How Bold Does a CEO Have to Be? ArcelorMittal Knows

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How bold does a CEO have to be to say, “Our performance in the quarter reflects the results of the management action we have taken,” when the performance  was a net loss of $345 million?

© Mike Hodges

I’d say he’d have to be even bolder to make that statement especially when the company made a net profit of $92 million during  Q1 of the previous year.   Well, that’s exactly what the CEO of ArcelorMittal (NYSE:MT) did today with the release of its first quarter results.

ArcelorMittal’s share price chart looks like a train wreck.  Frankly, it has looked like a wreck since the 2008-2009 financial crisis.  Whilst many other companies have, in some cases significantly, regained ground, the world’s largest steelmaker’s share price plunged from above the 100.00 mark to 15.00 in late October 2008, then breathed a sigh of relief that lasted until it hit 49.02 in January 2010.  From there it has slowly ground down to 13.03, recovering only slightly (3.22%) to 13.1715 when its pulse was checked at 15:39 UCT today.

The bold statement by CEO Lakshi Mittal was based on operational actions and underlying performance.  Essentially, he was able to put a positive spin on an ugly report in which the company’s EBITDA dropped by 26% to $1.57 billion.  It’s hard to cull any good news out of that, unless the general consensus was that it would fall to $1.32 billion – which is exactly what happened.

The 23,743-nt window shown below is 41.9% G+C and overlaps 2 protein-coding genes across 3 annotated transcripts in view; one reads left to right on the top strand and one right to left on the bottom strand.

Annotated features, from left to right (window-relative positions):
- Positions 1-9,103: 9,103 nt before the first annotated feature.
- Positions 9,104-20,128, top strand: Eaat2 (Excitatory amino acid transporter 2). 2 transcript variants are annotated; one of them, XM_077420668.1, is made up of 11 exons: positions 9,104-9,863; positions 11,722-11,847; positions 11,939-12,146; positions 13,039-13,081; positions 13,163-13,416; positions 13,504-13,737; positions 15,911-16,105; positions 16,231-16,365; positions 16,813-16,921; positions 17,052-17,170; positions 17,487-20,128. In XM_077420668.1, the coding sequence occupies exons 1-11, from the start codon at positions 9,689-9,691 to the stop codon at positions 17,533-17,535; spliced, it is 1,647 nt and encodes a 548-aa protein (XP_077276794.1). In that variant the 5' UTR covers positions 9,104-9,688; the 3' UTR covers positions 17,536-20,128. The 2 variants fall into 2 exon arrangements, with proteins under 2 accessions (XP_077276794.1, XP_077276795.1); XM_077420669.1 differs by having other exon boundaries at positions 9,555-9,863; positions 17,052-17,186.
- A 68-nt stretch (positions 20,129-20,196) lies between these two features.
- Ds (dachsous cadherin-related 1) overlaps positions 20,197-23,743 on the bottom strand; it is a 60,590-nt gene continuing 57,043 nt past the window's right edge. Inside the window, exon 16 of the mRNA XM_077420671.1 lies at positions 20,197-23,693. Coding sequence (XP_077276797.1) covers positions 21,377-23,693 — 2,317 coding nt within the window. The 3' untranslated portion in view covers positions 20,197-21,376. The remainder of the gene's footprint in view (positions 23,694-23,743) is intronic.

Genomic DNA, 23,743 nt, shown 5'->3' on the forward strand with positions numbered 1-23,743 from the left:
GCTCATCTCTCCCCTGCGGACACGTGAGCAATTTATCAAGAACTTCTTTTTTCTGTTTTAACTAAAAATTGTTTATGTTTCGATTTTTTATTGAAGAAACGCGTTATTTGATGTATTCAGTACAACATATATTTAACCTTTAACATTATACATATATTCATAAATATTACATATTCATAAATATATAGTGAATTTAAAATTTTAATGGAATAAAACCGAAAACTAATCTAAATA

Waning sales and massive debt put MT behind the eight-ball when the financial crisis hit.  The debt was acquired prior to the crisis when the company moved heavily into mergers and acquisitions.  Unfortunately global demand for steel came to a near stand-still and the best laid plans of ArceloMittal went astray through no real fault of their own.

Now the board has to keep the company afloat by focusing primarily on reducing debt, which is within their ability to do.  They were able to reduce their debt from $21.8 billion at the end of the year, to $18.0 billion at the end of Q1.  At least that’s heading in the right direction.

The steel market is going to continue to struggle for the foreseeable future, but with MT’s idling of some of its plants and selling off billions of dollars of assets, as long as it continues to take the measures to stay operational and reduce debt, it would be fair to assume that, although they suffered more than most from the financial crisis and although their road to recovery is long than most, it will, nonetheless, regain investor confidence.

And, all the while, the company must be ready to respond to a potential unexpected demand for its products in order to retain its position as the as the world’s leading steel producer.


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